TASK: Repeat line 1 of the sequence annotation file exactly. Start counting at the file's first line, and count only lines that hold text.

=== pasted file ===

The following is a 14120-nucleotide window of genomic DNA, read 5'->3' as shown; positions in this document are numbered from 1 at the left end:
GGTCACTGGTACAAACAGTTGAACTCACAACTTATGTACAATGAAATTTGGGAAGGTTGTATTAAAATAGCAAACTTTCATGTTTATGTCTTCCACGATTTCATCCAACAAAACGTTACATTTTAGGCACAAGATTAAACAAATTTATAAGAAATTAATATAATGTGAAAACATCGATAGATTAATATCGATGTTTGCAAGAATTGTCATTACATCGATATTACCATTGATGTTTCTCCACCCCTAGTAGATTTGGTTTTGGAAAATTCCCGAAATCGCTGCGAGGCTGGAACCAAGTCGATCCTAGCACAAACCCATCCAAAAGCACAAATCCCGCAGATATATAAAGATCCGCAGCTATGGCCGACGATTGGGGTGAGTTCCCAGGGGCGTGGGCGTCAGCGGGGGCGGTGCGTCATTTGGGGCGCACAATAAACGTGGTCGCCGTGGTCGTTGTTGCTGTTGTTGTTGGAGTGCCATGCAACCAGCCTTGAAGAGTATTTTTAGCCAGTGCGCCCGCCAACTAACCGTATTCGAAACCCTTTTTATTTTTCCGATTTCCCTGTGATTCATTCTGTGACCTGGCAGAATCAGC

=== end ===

The following is a 14120-nucleotide window of genomic DNA, read 5'->3' as shown; positions in this document are numbered from 1 at the left end: